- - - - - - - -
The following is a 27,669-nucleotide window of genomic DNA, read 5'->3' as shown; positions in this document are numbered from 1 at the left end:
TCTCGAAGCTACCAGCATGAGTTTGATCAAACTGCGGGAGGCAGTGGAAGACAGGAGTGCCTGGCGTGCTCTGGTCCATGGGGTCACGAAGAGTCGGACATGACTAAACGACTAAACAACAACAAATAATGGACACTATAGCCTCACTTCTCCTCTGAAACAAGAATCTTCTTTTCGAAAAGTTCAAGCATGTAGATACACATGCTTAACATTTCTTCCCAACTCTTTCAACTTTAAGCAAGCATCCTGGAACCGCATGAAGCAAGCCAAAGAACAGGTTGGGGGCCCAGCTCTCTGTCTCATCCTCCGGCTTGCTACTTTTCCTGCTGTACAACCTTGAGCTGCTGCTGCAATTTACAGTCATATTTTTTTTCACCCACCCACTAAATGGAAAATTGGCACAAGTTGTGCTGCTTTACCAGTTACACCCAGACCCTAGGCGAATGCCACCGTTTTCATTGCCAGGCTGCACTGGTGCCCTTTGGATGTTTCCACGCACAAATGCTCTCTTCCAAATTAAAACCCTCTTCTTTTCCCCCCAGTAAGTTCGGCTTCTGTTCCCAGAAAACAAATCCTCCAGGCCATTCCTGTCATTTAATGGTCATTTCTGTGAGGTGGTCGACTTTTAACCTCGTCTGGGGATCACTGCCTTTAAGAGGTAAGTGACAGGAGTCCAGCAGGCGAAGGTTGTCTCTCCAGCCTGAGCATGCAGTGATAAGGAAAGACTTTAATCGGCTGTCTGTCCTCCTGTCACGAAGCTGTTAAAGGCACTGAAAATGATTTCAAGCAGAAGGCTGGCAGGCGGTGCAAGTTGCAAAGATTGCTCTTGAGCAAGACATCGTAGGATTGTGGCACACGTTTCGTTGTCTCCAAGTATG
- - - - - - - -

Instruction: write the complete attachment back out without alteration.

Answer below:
The following is a 27,669-nucleotide window of genomic DNA, read 5'->3' as shown; positions in this document are numbered from 1 at the left end:
TCTCGAAGCTACCAGCATGAGTTTGATCAAACTGCGGGAGGCAGTGGAAGACAGGAGTGCCTGGCGTGCTCTGGTCCATGGGGTCACGAAGAGTCGGACATGACTAAACGACTAAACAACAACAAATAATGGACACTATAGCCTCACTTCTCCTCTGAAACAAGAATCTTCTTTTCGAAAAGTTCAAGCATGTAGATACACATGCTTAACATTTCTTCCCAACTCTTTCAACTTTAAGCAAGCATCCTGGAACCGCATGAAGCAAGCCAAAGAACAGGTTGGGGGCCCAGCTCTCTGTCTCATCCTCCGGCTTGCTACTTTTCCTGCTGTACAACCTTGAGCTGCTGCTGCAATTTACAGTCATATTTTTTTTCACCCACCCACTAAATGGAAAATTGGCACAAGTTGTGCTGCTTTACCAGTTACACCCAGACCCTAGGCGAATGCCACCGTTTTCATTGCCAGGCTGCACTGGTGCCCTTTGGATGTTTCCACGCACAAATGCTCTCTTCCAAATTAAAACCCTCTTCTTTTCCCCCCAGTAAGTTCGGCTTCTGTTCCCAGAAAACAAATCCTCCAGGCCATTCCTGTCATTTAATGGTCATTTCTGTGAGGTGGTCGACTTTTAACCTCGTCTGGGGATCACTGCCTTTAAGAGGTAAGTGACAGGAGTCCAGCAGGCGAAGGTTGTCTCTCCAGCCTGAGCATGCAGTGATAAGGAAAGACTTTAATCGGCTGTCTGTCCTCCTGTCACGAAGCTGTTAAAGGCACTGAAAATGATTTCAAGCAGAAGGCTGGCAGGCGGTGCAAGTTGCAAAGATTGCTCTTGAGCAAGACATCGTAGGATTGTGGCACACGTTTCGTTGTCTCCAAGTATG